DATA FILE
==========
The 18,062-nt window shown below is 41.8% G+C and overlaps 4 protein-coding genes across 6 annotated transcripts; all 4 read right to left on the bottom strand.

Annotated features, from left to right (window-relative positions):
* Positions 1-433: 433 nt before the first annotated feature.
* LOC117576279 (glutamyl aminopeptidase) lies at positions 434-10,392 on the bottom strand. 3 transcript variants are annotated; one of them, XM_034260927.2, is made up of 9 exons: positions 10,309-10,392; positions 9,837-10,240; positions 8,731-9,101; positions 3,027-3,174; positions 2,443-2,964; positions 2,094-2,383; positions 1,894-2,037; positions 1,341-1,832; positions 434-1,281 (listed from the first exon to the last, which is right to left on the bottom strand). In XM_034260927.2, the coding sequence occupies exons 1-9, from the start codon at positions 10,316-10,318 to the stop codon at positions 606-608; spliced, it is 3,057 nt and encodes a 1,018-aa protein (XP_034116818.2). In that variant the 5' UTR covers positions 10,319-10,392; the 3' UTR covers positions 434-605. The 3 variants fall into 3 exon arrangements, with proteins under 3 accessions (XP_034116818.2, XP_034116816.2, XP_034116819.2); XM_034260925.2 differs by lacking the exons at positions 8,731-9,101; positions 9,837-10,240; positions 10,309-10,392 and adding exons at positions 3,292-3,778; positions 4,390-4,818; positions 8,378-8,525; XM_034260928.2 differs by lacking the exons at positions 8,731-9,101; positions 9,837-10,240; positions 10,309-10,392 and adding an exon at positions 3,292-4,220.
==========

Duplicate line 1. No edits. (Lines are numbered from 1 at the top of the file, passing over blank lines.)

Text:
The 18,062-nt window shown below is 41.8% G+C and overlaps 4 protein-coding genes across 6 annotated transcripts; all 4 read right to left on the bottom strand.